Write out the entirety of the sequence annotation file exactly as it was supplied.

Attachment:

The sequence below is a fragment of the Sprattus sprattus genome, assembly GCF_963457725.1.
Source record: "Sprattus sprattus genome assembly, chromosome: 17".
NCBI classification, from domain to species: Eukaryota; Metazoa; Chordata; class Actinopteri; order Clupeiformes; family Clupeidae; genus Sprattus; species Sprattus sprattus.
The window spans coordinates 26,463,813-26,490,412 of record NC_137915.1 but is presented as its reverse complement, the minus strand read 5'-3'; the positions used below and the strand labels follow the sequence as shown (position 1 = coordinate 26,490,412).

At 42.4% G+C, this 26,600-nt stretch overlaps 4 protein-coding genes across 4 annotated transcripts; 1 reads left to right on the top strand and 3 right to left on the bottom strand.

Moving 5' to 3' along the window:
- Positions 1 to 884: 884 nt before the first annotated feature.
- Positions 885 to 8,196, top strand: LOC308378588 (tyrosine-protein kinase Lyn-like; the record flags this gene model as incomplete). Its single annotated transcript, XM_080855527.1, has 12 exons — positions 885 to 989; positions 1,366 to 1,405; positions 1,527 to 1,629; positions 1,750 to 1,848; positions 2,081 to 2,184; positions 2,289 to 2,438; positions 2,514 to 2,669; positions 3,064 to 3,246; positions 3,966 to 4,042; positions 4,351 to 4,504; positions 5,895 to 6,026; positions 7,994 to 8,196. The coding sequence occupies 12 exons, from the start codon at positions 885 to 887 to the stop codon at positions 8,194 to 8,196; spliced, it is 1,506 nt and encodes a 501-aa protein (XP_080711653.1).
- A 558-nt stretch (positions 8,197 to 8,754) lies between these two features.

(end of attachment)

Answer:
The sequence below is a fragment of the Sprattus sprattus genome, assembly GCF_963457725.1.
Source record: "Sprattus sprattus genome assembly, chromosome: 17".
NCBI classification, from domain to species: Eukaryota; Metazoa; Chordata; class Actinopteri; order Clupeiformes; family Clupeidae; genus Sprattus; species Sprattus sprattus.
The window spans coordinates 26,463,813-26,490,412 of record NC_137915.1 but is presented as its reverse complement, the minus strand read 5'-3'; the positions used below and the strand labels follow the sequence as shown (position 1 = coordinate 26,490,412).

At 42.4% G+C, this 26,600-nt stretch overlaps 4 protein-coding genes across 4 annotated transcripts; 1 reads left to right on the top strand and 3 right to left on the bottom strand.

Moving 5' to 3' along the window:
- Positions 1 to 884: 884 nt before the first annotated feature.
- Positions 885 to 8,196, top strand: LOC308378588 (tyrosine-protein kinase Lyn-like; the record flags this gene model as incomplete). Its single annotated transcript, XM_080855527.1, has 12 exons — positions 885 to 989; positions 1,366 to 1,405; positions 1,527 to 1,629; positions 1,750 to 1,848; positions 2,081 to 2,184; positions 2,289 to 2,438; positions 2,514 to 2,669; positions 3,064 to 3,246; positions 3,966 to 4,042; positions 4,351 to 4,504; positions 5,895 to 6,026; positions 7,994 to 8,196. The coding sequence occupies 12 exons, from the start codon at positions 885 to 887 to the stop codon at positions 8,194 to 8,196; spliced, it is 1,506 nt and encodes a 501-aa protein (XP_080711653.1).
- A 558-nt stretch (positions 8,197 to 8,754) lies between these two features.